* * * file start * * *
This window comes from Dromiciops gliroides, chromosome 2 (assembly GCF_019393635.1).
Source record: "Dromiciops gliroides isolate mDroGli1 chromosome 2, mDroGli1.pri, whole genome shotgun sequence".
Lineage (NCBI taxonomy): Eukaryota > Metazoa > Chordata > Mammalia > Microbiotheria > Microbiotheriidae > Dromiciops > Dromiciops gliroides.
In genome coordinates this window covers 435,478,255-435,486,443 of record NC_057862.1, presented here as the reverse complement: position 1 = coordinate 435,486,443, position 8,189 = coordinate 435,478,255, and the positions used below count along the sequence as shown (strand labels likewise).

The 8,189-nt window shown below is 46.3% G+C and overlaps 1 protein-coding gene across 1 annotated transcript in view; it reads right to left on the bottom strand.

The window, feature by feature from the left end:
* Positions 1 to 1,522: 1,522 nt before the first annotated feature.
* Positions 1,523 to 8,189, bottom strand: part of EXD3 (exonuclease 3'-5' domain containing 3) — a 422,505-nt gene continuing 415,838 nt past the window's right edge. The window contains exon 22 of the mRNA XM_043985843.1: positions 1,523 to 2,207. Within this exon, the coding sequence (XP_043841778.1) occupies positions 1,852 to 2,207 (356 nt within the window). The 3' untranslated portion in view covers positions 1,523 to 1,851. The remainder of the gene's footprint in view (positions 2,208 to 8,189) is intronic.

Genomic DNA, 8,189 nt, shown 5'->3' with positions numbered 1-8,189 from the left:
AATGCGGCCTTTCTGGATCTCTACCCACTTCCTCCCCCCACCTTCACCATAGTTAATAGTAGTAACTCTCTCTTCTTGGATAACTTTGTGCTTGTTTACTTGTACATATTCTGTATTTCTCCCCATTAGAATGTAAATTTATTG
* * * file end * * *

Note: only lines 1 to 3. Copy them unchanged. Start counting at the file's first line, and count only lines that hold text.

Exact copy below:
This window comes from Dromiciops gliroides, chromosome 2 (assembly GCF_019393635.1).
Source record: "Dromiciops gliroides isolate mDroGli1 chromosome 2, mDroGli1.pri, whole genome shotgun sequence".
Lineage (NCBI taxonomy): Eukaryota > Metazoa > Chordata > Mammalia > Microbiotheria > Microbiotheriidae > Dromiciops > Dromiciops gliroides.